Rather than spending all of their time fighting diseases, medical researchers should focus more on how we can enable an aging population to stay healthy for as long as possible, according to a study conducted by some of the country's top universities.
Rethinking our priorities in terms of medical goals is becoming imperative, simply because of demographic developments, said the study authors. Populations around the world enjoy prospects of longevity unheard of only a few generations ago. Yet, overall health conditions of the aging are not improving as much.
"In the last half-century, major life expectancy gains were driven by finding ways to reduce mortality from fatal diseases. But now disabled life expectancy is rising faster than total life expectancy, leaving the number of years that one can expect to live in good health unchanged or diminished," wrote Dr. Dana P. Goldman, a professor of public health and pharmaceutical economics at the University of Southern California and lead author of the study report. "If we can age more slowly, we can delay the onset and progression of many disabling diseases simultaneously."
In 2009, the latest year for which data are available, the number of Americans 65 years and older was close to 40 million. By 2030, it will be about 72 million, twice as many as in 2000.
If even a small percentage of the elderly could be kept in reasonably good health, it would make a significant difference, not only in quality of life but also in expenditures for health care and entitlement programs.
"Delayed aging could increase life expectancy by an additional 2.2 years, most of which would be spent in good health. The economic value of delayed aging is estimated to be 7.1 trillion over fifty years," the study report concluded.
In their assessment, the researchers emphasize that slowing the aging process at least in parts of the population is a realistic goal that should be pursued sooner rather than later. In place of combating individual diseases, they recommend large-scale measures of prevention.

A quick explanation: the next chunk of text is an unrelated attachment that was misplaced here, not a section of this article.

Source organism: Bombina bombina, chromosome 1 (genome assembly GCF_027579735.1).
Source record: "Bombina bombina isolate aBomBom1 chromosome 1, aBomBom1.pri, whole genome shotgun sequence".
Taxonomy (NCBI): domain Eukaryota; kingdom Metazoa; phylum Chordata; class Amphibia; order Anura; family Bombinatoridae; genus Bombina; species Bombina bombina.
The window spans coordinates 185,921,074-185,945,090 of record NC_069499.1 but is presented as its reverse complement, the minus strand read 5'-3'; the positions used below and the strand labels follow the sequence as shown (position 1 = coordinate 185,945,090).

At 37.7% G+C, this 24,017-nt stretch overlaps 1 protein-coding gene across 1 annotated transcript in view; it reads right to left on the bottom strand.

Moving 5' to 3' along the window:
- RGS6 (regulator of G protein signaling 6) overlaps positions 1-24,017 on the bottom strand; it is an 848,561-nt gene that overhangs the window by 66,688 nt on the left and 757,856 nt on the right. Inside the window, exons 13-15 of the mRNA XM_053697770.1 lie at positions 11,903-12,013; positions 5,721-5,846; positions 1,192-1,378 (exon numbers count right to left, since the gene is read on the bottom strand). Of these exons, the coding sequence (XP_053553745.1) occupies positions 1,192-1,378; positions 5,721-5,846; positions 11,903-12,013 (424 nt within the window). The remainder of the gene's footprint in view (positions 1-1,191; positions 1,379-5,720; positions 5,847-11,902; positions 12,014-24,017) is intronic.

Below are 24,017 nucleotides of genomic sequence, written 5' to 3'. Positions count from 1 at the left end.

A greater focus on early prevention is also supported by many healthcare organizations, including the American Heart Association (AHA) and the Academy of Nutrition and Dietetics (AND).
In an article recently published in the AHA journal, "Circulation," the authors call on doctors and other healthcare professionals to include lifestyle changes more aggressively in their treatment regimens.
"We're talking about a paradigm shift from treating biomarkers - [e.g.] the physical indicators of a person's risk for heart disease - to helping people change unhealthy behaviors such as smoking, unhealthy body weight, poor diet quality, and lack of physical activity," wrote lead author Dr. Bonnie Spring, a professor of preventive medicine and psychiatry and behavioral sciences at Northwestern University.
Taking proactive steps for the prevention of chronic diseases is also recommended as the most effective and affordable method of healthcare by the leading organization of dietitians and nutritionists, especially through dietary intervention.
None of these insights are new, of course. That an apple a day can keep the doctor away is an old mantra. What seems to be increasingly changing now, however, is the belief that healthcare only means treating illnesses after they occur. That wasn't always the case. For example, in ancient China, people paid their doctors as long as they were well, and stopped paying the moment they fell ill. That way, doctors benefitted from their patients' health, not their sickness. Food for thought...